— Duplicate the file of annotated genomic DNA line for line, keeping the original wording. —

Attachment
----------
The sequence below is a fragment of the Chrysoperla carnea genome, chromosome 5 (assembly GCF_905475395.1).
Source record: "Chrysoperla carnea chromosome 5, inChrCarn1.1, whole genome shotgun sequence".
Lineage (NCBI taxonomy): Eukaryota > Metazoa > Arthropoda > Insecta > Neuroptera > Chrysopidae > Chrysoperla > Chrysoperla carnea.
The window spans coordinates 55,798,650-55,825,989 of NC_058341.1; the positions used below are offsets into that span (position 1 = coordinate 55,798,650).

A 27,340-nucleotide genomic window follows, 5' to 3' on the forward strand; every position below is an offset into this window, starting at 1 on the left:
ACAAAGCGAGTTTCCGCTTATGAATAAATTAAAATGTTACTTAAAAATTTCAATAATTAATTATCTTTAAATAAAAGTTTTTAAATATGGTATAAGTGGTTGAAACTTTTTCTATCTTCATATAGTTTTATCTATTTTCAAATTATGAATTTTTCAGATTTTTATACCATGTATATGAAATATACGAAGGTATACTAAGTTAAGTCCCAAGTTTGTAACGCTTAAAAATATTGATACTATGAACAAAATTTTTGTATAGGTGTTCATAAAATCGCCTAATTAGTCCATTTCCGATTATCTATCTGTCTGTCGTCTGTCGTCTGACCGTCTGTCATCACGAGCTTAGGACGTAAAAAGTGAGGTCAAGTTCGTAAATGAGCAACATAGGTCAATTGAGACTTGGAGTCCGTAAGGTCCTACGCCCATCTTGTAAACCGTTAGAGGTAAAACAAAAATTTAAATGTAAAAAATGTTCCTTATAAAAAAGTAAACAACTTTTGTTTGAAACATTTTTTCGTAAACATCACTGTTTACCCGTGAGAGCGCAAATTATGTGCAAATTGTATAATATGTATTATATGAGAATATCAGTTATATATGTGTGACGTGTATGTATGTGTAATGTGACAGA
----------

The sequence below is a fragment of the Chrysoperla carnea genome, chromosome 5 (assembly GCF_905475395.1).
Source record: "Chrysoperla carnea chromosome 5, inChrCarn1.1, whole genome shotgun sequence".
Lineage (NCBI taxonomy): Eukaryota > Metazoa > Arthropoda > Insecta > Neuroptera > Chrysopidae > Chrysoperla > Chrysoperla carnea.
The window spans coordinates 55,798,650-55,825,989 of NC_058341.1; the positions used below are offsets into that span (position 1 = coordinate 55,798,650).

A 27,340-nucleotide genomic window follows, 5' to 3' on the forward strand; every position below is an offset into this window, starting at 1 on the left:
ACAAAGCGAGTTTCCGCTTATGAATAAATTAAAATGTTACTTAAAAATTTCAATAATTAATTATCTTTAAATAAAAGTTTTTAAATATGGTATAAGTGGTTGAAACTTTTTCTATCTTCATATAGTTTTATCTATTTTCAAATTATGAATTTTTCAGATTTTTATACCATGTATATGAAATATACGAAGGTATACTAAGTTAAGTCCCAAGTTTGTAACGCTTAAAAATATTGATACTATGAACAAAATTTTTGTATAGGTGTTCATAAAATCGCCTAATTAGTCCATTTCCGATTATCTATCTGTCTGTCGTCTGTCGTCTGACCGTCTGTCATCACGAGCTTAGGACGTAAAAAGTGAGGTCAAGTTCGTAAATGAGCAACATAGGTCAATTGAGACTTGGAGTCCGTAAGGTCCTACGCCCATCTTGTAAACCGTTAGAGGTAAAACAAAAATTTAAATGTAAAAAATGTTCCTTATAAAAAAGTAAACAACTTTTGTTTGAAACATTTTTTCGTAAACATCACTGTTTACCCGTGAGAGCGCAAATTATGTGCAAATTGTATAATATGTATTATATGAGAATATCAGTTATATATGTGTGACGTGTATGTATGTGTAATGTGACAGA